ARUNDEL — It would be an understatement to say that I am disappointed to read Maine Sunday Telegram coverage of racial bias at Kennebunk High School toward a teacher and a student whose family ultimately moved out of our district because of it. I am angry.

I shared the article on a closed group of Kennebunk parents, and the response to it has been the same shock and anger. School board members should be aware that people are looking for accountability regarding the response (or lack thereof) to the Confederate flag incident, regarding the harassment of a student on the bus and regarding why a well-qualified teacher left Regional School Unit 21 after raising concerns about accountability for the racist actions of some of her students.

I was a member of the RSU 21 school board when this incident took place in 2016, and I am angered that I knew nothing about it until I read the Telegram article. Something that rises to the level of harassment, intimidation and racist comments should have been presented to the board for a discussion on how to address this in the school and the community. This type of behavior affects all of us: from the families whose children participated in the racist behavior, to the children who had to witness it, to the teachers who were unable to speak up about it or who may have been encouraged not to.

I had a frank conversation with my daughter, a KHS graduate, this past weekend; she was fully aware of the flag incident. She said no conversations took place about the history of the Confederate flag, nor were there any student body conversations about racism and harassment and bullying policies. She is not the only student, former or current, stating this. I am not the only former board member angry about this, or surprised that it wasn’t brought to our attention when it happened.

My question to the current school board is: Now what? Now that it’s out there that a group of students was behaving in a manner that was racist and unacceptable toward another student; now that we know that a teacher who is a person of color left because she did not feel supported in her attempts to engage in dialogue that may have helped to turn this situation around, and now that we know that the entire student body was not educated around the situation, now what?

The school board should put out a statement making clear that racism will not be tolerated in our district, that administrators dropped the ball and that an action plan is in place to address this situation. Details of the action plan should be included in that statement.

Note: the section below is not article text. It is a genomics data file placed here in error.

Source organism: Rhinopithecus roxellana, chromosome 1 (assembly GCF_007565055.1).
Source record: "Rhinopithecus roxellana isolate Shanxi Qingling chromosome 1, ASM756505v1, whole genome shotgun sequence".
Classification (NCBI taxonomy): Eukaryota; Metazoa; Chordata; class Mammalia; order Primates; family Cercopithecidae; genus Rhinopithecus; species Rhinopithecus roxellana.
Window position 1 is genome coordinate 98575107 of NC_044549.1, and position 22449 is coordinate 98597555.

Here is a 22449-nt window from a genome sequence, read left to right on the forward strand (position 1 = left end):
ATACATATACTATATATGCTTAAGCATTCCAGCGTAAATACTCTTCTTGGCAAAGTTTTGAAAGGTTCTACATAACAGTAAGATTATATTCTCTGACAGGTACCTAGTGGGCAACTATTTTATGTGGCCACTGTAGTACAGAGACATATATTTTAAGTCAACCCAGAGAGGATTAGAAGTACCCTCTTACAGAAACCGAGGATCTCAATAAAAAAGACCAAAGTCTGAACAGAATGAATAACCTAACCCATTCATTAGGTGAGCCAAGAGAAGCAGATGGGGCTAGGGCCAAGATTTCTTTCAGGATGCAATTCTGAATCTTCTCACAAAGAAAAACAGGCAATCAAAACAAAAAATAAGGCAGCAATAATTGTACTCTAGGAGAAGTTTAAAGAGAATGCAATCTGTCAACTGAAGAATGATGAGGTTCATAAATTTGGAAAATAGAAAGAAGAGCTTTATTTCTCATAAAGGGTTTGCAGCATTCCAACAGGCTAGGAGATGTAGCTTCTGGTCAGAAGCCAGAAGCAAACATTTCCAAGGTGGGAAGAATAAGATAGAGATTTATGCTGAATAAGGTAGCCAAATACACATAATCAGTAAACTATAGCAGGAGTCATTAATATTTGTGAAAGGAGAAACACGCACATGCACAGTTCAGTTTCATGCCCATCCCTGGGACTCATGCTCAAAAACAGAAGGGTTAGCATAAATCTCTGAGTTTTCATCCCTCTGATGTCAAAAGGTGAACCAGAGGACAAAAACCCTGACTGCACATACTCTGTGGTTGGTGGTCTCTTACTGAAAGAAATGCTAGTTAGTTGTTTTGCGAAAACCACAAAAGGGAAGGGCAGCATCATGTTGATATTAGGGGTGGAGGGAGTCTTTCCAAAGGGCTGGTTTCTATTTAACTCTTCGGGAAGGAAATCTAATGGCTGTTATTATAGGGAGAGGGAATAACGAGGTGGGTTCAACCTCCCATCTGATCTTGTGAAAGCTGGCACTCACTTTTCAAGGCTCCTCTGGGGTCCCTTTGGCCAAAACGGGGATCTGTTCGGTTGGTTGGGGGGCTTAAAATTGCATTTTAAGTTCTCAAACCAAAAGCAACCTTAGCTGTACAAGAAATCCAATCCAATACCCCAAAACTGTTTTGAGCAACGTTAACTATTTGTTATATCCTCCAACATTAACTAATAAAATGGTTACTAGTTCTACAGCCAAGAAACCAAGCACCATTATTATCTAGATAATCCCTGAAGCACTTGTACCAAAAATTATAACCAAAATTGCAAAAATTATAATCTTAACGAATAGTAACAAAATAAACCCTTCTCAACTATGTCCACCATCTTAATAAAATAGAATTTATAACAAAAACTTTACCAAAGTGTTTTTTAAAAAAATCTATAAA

The action plan should include no less than an apology to the teacher and the student who endured the behavior, even though they are no longer in our district. It should also list restorative justice action steps that the school and district will begin implementing no later than this week. They should be meaningful. They should invite the community. They should be facilitated by someone with expertise in training-dialogue on racism, they should happen in more than one venue at more than one time and the results of those meetings should then include action steps on how teachers and students in this community will be protected from hate.

Do we not have a zero-tolerance policy on bullying and racism? It might behoove the board to share that with the community, and then put some teeth into those policies and prove that they mean something.

Board members’ hands are not tied. I would go as far as to request that the board, which hires and fires the superintendent, investigate how this happened. The board should want to know how the person ultimately responsible for the entirety of the district let this one fly under the radar of a notable share of those of us who were on the board at that time.

This will not go away. People have been hurt by inaction on the part of the board and administrators. Time to dig in and do some difficult work.